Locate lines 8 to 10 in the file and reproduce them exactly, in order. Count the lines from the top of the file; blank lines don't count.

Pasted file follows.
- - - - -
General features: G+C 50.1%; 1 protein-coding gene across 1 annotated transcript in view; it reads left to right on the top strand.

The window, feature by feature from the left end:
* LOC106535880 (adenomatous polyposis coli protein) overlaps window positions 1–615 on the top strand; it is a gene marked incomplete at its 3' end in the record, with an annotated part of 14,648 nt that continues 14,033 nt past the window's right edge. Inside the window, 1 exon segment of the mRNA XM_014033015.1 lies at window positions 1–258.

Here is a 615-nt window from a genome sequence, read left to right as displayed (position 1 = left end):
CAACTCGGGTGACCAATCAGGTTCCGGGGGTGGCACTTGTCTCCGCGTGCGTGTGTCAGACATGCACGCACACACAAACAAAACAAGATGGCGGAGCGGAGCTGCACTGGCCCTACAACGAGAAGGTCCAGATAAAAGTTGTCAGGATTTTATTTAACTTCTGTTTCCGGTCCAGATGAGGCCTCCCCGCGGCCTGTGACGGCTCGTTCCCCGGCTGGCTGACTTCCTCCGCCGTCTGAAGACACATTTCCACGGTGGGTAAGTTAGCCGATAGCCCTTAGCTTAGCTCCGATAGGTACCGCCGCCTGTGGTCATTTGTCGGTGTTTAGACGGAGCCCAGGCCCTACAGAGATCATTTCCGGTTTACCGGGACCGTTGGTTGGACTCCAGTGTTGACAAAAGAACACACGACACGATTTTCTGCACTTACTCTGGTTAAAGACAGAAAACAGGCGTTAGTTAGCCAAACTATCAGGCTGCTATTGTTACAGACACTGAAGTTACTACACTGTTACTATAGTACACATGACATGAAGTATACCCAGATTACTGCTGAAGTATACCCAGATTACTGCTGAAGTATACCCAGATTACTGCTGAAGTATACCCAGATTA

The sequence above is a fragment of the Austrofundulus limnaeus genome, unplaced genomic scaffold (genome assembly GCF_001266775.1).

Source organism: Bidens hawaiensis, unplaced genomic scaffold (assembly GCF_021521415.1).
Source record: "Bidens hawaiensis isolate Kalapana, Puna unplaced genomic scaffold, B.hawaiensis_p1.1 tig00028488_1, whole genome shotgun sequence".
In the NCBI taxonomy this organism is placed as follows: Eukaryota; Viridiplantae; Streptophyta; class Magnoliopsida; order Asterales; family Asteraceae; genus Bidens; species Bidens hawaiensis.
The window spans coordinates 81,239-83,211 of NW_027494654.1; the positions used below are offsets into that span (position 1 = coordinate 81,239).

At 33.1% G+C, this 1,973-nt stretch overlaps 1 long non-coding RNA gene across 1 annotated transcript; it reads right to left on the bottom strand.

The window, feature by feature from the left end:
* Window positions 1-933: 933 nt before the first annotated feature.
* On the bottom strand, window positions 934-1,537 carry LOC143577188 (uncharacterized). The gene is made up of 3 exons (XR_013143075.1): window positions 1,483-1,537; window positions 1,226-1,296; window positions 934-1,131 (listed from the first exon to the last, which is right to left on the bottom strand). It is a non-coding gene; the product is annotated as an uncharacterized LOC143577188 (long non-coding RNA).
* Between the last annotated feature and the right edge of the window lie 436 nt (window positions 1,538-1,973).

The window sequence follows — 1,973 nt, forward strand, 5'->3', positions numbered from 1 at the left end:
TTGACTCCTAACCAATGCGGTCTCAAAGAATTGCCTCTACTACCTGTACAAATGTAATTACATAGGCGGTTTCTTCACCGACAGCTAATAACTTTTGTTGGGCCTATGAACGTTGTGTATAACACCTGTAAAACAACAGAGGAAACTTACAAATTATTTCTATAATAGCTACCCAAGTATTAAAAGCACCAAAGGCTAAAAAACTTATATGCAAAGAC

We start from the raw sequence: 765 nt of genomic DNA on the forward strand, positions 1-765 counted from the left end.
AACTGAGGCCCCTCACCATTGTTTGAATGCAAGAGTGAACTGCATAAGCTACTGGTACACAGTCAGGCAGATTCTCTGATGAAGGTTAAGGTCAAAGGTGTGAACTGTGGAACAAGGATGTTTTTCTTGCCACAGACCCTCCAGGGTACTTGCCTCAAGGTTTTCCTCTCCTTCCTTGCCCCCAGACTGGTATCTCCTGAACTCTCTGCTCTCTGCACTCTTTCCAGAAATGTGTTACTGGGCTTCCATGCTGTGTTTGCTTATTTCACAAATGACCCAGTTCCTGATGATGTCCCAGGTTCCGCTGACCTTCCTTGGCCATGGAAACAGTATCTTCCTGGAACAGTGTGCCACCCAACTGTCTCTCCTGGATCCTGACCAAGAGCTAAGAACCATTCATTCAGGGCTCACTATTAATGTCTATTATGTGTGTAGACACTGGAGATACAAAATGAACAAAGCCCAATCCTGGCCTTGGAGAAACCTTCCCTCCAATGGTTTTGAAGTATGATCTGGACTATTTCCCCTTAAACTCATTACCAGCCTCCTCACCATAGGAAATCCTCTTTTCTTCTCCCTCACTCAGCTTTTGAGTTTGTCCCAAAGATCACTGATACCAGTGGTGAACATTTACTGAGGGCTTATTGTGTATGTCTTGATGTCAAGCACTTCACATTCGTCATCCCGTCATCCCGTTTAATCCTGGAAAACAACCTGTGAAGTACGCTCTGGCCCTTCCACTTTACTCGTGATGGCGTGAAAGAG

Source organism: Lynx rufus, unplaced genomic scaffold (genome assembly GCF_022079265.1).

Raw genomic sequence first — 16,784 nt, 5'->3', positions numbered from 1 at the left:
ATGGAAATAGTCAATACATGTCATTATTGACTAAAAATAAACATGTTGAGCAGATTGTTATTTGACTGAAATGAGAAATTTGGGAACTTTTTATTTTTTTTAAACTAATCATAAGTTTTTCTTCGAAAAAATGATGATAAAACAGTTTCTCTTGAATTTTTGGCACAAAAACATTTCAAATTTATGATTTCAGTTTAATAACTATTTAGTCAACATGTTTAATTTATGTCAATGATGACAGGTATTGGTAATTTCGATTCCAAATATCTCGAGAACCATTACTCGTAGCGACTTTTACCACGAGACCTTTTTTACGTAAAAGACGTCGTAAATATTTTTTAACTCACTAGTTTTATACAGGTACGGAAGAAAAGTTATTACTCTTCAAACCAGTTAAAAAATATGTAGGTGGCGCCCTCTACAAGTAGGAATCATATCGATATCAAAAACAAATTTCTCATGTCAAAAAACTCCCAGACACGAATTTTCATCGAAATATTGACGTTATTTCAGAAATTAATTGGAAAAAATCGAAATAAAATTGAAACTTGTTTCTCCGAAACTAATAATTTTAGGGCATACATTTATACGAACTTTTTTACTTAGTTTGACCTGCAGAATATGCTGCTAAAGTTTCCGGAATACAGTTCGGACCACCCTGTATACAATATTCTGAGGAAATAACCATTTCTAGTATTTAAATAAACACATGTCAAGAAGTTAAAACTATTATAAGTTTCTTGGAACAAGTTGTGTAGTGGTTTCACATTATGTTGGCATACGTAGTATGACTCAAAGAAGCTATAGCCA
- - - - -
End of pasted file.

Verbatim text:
Source record: "Bidens hawaiensis isolate Kalapana, Puna unplaced genomic scaffold, B.hawaiensis_p1.1 tig00028488_1, whole genome shotgun sequence".
In the NCBI taxonomy this organism is placed as follows: Eukaryota; Viridiplantae; Streptophyta; class Magnoliopsida; order Asterales; family Asteraceae; genus Bidens; species Bidens hawaiensis.
The window spans coordinates 81,239-83,211 of NW_027494654.1; the positions used below are offsets into that span (position 1 = coordinate 81,239).